In 2000, DAM was the regional winner of the JET Petroleum road safety award. It was typical of Jack that he donated half of the £2,000 prize to a local hospice and in the process gained much positive publicity for bikers and the IAM.

Jack celebrated 50 years of biking in 2004. The regional press took up the story of him wanting to get back into biking after undergoing a double by-pass operation.  As President, Jack continued to forge and strengthen links between the IAM and other regional charities, making grants from the IAM to the GNAAS.

Jack donated a 40 year old Trialmaster, waxed-cotton motorcycle suit to the museum being formed at the Barbour factory in South Tyneside. As Jack explained at the time, “the jacket still fits but the trousers will not meet up after the passage of time.”

Jack’s funeral was held at Blyth Crematorium. So many attended, that two rooms, including a recent extension, were filled to capacity. Many were left standing inside and outside the premises. It is measure of the man, that so many people, from so many aspects of Jack’s life, wanted to pay their respects.

Over thirty motorcycles escorted Jack on his last ride out from his home to Blyth. These included members of NAM and DAM and three bikes from Northumbria Blood Bikes, who normally do not escort funerals. The fact that they did so on this occasion demonstrates the respect held for Jack within the biking fraternity.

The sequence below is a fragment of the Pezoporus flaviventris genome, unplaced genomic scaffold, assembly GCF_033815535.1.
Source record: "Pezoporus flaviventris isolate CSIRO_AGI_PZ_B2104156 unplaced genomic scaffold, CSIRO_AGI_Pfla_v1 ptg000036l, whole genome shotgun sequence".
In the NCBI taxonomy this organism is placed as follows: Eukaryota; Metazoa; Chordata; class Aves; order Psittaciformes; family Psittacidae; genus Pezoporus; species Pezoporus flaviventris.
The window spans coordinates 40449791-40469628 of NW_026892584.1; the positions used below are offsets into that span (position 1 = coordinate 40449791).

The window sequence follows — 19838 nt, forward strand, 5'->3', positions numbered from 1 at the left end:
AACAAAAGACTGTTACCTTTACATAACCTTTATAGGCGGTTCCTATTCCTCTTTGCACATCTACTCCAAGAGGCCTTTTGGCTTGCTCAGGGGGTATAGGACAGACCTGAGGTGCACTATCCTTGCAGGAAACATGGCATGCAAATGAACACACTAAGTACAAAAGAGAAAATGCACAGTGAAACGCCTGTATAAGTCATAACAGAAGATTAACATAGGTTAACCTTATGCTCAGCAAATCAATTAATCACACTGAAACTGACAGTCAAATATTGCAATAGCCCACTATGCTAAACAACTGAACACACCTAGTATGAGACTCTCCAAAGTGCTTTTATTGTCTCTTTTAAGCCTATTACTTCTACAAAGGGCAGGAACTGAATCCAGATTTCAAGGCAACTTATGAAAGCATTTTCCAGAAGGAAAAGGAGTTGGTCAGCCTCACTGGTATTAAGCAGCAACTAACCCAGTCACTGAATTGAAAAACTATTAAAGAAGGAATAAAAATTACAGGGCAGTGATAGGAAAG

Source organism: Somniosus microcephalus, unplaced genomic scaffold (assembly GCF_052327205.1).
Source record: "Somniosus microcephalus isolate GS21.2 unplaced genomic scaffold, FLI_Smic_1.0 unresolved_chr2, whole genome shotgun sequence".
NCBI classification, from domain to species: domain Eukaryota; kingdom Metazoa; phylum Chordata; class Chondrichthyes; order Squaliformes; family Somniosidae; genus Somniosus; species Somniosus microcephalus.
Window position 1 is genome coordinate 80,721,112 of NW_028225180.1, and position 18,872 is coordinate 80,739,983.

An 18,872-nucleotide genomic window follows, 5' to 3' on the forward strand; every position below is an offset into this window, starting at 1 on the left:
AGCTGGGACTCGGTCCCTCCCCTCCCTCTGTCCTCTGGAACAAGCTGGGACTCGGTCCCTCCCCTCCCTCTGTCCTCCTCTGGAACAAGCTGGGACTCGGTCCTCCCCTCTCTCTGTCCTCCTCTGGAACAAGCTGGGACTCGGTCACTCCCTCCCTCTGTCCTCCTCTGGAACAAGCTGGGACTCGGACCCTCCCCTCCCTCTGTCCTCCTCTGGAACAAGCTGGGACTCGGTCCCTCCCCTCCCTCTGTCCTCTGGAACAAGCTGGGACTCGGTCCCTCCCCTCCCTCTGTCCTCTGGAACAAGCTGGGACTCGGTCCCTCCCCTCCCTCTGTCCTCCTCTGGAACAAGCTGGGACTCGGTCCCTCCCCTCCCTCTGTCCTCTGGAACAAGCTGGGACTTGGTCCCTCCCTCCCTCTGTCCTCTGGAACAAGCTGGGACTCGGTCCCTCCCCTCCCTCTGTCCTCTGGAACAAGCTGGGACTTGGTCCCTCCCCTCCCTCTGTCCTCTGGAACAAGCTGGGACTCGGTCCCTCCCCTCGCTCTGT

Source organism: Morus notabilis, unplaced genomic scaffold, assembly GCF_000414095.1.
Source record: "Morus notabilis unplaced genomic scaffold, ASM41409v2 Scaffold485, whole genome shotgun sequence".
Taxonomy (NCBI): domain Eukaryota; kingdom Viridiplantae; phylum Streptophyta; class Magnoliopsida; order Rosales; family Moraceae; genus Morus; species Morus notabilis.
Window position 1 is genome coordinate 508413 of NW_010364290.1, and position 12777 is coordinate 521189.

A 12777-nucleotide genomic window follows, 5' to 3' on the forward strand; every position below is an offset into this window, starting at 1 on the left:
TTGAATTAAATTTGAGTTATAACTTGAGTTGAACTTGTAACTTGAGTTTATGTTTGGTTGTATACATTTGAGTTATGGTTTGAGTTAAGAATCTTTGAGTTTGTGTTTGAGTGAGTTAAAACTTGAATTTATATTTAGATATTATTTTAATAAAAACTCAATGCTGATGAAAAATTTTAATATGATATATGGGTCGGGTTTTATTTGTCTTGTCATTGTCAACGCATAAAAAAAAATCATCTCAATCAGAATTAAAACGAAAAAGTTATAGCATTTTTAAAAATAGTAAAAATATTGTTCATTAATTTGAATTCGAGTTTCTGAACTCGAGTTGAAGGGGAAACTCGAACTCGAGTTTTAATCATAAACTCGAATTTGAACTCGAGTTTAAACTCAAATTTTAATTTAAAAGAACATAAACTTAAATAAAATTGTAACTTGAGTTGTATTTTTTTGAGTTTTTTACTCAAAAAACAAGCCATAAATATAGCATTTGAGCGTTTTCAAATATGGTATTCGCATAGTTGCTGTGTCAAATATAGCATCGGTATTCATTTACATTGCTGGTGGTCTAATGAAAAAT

The Ride

Start - Seaton Deleval Hall

For this special event, the ride will start from Seaton Delaval Hall, Northumberland.

Enter via the main gate. Riders and pillions will gather in the main square, around the statue of David and Goliath, from 09:00. Tea and toilets will be available.

The ride will start at 10:00 prompt and will use the drop-off system. Riders will be split into groups as necessary, groups setting off at five-minute intervals.

Please ensure that you arrive with a full tank of petrol; it is 88 miles to our petrol stop at Jedburgh.

Route Overview

  • Seaton Deleval Hall, NE26 4QR
  • Longhirst
  • Ulgham
  • Felton
  • Newton-on-the-Moor
  • Alnwick Castle, NE66 1NQ - tea and coffee stop (1 hour)
  • Rothbury
  • Otterburn
  • Carter Bar
  • Jedburgh, TD8 6EB - lunch and petrol stop (1 hour)
  • Morpeth, Heighley Gate Garden Centre, NE613DA

If fuel is required before Jedburgh, there is a Co-Op filling station on the way into Alnwick. Postcode: NE662HA.

Full Route Description

Parking at Alwick Castle

We will stop for tea/coffee stop will be at Alnwick Castle. Parking will be in the staff car park at the rear of the castle. This is accessed via Greenwell Road, a right-turn just before the stone arch.

On leaving the Castle, there is no right-turn exiting Greenwell Road. It will be necessary to to turn left, make a u-turn at the roundabout and come back to continue through the stone arch.

Guest Riders

Members may invite guest riders to join the rideout. Please ensure that any guests are familiar with the drop-off system.

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For more informtation, contact us on 0191 364 3264.